1 ) Ash
2 ) One Two One Two
3 ) Baker's Treat
4 ) Kings & Queens
5 ) Two Down
6 ) Big Creese
Release Date: 2006
Available now on:
Soft Machine: New Morning - The Paris Concert by John Kelman For fans of any one of these players the DVD is essential; for those who have followed more than one, it's like manna from heaven. Dean alternates between his slightly curved cousin to the soprano sax, the saxello, alto saxophone and Fender Rhodes. What's perhaps most remarkable about Dean's performance is how he is able to bring an almost reckless abandon to even the most structured of songs.
Hopper is the solid rock that keeps things focused, although he occasional leaps to the forefront with his signature fuzz tone.
Marshall perhaps the most versatile member of the quartet, having gone on to play on more rarefied ECM recordings, remains a remarkable force of nature.
The biggest surprise is Etheridge.. in the final analysis what Etheridge brings to the table is a more cosmopolitan style that incorporates a more recognizable jazz-centricity, imaginative use of effects including Frisell-like looping and a lithe and rapid-fire capability...
It's this avoidance of playing it safe that makes Soft Machine's nearly two-hour performance so engrossing.. the other thing that's clear about Soft Machine is that time has not diminished the players' ability to kick some serious butt, though they're seasoned enough to know that dynamics are what carry a show, and New Morning traverses considerable territory.
Beautifully recorded from both an audio and video standpoint, New Morning would be a significant release for fans of any Soft Machine incarnation. That these four players never actually played together as a unit in the day is irrelevant. Each one came to Soft Machine with a different background that ultimately contributed to a group that seemed to evolve in giant leaps with each record. But with Dean's untimely passing at the age of 61, this DVD and the studio release to follow - become even more important.
New Morning, The Paris Concert is a show where everyone was clearly having a lot of fun .. nothing short of completely contemporary and innovative.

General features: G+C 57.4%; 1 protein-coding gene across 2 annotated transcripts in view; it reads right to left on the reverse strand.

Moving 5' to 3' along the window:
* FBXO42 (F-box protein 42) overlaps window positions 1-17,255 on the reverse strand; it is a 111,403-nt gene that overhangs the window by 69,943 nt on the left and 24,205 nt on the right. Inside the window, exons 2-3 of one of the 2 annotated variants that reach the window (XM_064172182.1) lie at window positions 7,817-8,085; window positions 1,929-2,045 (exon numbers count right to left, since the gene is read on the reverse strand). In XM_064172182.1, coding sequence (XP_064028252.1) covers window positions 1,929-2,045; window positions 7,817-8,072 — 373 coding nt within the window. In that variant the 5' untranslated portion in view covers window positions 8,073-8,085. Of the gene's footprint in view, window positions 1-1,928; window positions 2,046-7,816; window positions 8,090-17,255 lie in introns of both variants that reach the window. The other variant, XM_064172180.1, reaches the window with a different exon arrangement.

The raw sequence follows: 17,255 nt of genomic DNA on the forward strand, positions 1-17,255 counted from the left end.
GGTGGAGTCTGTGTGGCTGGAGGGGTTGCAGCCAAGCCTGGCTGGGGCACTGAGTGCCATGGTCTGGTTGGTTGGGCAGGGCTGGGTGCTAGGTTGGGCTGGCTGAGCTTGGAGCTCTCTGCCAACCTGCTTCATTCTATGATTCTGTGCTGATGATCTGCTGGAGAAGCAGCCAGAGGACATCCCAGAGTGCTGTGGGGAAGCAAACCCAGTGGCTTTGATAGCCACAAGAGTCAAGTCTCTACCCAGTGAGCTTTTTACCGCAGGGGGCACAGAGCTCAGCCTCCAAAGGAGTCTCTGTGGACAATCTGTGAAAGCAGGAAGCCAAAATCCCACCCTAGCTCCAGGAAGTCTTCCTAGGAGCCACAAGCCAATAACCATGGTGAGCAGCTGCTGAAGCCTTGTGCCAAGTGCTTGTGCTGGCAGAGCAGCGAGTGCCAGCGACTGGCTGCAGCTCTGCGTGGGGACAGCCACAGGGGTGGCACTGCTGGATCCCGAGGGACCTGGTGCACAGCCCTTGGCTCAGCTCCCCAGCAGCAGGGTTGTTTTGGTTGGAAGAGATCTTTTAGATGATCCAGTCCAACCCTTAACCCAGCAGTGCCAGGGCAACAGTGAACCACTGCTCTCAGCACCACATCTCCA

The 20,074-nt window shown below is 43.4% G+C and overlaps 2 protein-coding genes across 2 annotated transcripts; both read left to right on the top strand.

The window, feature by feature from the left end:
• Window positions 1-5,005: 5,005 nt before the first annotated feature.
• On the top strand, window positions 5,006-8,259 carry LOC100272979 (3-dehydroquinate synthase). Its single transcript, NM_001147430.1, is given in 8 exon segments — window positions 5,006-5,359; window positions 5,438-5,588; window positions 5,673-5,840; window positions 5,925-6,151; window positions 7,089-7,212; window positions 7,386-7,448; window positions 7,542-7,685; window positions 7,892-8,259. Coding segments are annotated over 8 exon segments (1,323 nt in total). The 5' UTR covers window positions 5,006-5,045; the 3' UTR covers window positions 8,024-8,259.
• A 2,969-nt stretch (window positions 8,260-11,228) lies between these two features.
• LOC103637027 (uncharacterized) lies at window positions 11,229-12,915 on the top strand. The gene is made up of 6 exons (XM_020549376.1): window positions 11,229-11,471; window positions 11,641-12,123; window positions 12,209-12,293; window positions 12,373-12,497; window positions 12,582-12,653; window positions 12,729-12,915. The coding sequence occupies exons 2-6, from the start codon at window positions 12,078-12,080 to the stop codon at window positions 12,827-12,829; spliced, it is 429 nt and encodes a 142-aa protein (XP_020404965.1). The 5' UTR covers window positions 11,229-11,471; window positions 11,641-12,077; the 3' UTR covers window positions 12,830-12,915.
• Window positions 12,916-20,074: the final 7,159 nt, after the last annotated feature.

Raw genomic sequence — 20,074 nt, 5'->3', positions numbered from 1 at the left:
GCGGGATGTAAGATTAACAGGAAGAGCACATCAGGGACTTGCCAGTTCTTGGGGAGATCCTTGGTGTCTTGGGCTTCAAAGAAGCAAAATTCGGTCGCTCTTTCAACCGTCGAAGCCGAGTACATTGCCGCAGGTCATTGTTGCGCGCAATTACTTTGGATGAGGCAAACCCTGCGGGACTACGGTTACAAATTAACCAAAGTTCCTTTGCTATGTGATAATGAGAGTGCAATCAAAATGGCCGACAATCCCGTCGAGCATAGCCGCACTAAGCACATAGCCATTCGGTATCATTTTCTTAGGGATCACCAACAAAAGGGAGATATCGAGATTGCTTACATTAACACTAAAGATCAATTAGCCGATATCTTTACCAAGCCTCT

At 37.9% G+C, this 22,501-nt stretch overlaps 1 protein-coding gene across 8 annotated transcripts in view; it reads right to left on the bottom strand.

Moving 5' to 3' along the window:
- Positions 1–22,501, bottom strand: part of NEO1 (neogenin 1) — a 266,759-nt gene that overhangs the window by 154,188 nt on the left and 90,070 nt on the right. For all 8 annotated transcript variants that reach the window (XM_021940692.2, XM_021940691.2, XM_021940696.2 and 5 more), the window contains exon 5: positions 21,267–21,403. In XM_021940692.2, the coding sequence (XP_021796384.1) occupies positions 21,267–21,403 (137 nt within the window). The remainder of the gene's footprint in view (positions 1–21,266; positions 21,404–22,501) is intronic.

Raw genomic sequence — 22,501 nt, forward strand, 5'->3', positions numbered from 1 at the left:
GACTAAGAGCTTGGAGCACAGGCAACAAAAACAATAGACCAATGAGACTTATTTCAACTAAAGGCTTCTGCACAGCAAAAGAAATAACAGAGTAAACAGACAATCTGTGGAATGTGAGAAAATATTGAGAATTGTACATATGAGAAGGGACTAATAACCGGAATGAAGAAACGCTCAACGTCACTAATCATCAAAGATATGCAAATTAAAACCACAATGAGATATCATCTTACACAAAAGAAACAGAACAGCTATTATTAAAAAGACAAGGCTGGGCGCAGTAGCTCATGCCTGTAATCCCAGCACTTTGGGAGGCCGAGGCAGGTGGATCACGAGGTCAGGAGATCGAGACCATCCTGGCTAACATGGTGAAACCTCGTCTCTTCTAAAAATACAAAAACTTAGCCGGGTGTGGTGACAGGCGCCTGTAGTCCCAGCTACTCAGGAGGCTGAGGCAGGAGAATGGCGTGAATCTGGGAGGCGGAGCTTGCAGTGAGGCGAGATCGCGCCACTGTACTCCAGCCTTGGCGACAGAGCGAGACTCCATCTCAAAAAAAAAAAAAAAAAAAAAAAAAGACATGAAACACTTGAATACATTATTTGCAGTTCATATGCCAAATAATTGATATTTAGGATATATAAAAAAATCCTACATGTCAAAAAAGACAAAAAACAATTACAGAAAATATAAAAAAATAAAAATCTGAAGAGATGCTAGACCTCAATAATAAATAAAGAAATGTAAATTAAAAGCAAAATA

John's Kelman's full length review at - allaboutjazz.comphp/article.php?id=22204
DMITRI EPSTEIN, LET IT ROCK (Israel)
SOFT MACHINE is a legend and an institution of British music, a band who included Robert Wyatt, Daevid Allen, Mike Ratledge, Kevin Ayers, Andy Summers (later of The Police), Hugh Hopper, Elton Dean, Roy Babbington, John Marshall, Karl Jenkins, Allan Holdsworth, John Etheridge, Percy Jones, Rick Sanders, Dave McRae and Jack Bruce among others (Jimi Hendrix briefly jammed with the band in 1968!).
Since its creation in 1966, this band pioneered Progressive Rock, led the 'Canterbury' trend, pioneered jazz-rock, and then guitar-led fusion (launching the guitar god Allan Holdsworth in 1974), influenced generations of musicians. Disbanded in 1978, recreated in few occasions in 1981 and 1984, the band resurfaces in 1999 under the name of SOFT WARE (Dean, Hopper, Marshall, Tippett), having the brief blast under the name of SOFT WORKS (Hopper, Dean, Holdsworth, Marshall) between 2002 and early 2004, and assuming the final shape in the Fall of 2004 under the name of THE SOFT MACHINE (Dean, Etheridge, Hopper, Marshall).
"Getting in and out of sight, the way SOFT MACHINE roll on seems unstoppable, not least because the band's many line-ups allow former members come together in any combination and still sound canonical. Or not so canonical, as the band that visited Zaandam on May 10th, 2005 lean more towards highly charged jazz fusion rather than progressive experimentation - judging by this limited edition concert recording which is only a part of what was played on that night. It starts elegiac, with John Etheridge and Elton Dean popping interplay of guitar and sax on "Ash", gains momentum when Hugh Hopper's bass and John Marshall's drums hit the bottom and clicks into Coltrane-esque groove on a new Hopper's tune, "1212". Yet the groove and the momentum are emotional, while the rhythmic extravaganza is mostly withdrawn from here. Still, exotic ebbing and quirky patterns are retained in classic "Kings And Queens" and let loose on "Big Creese" where the instrument jolt as if to get back to the time the legacy of which this MACHINE fully live up to. Simply a must."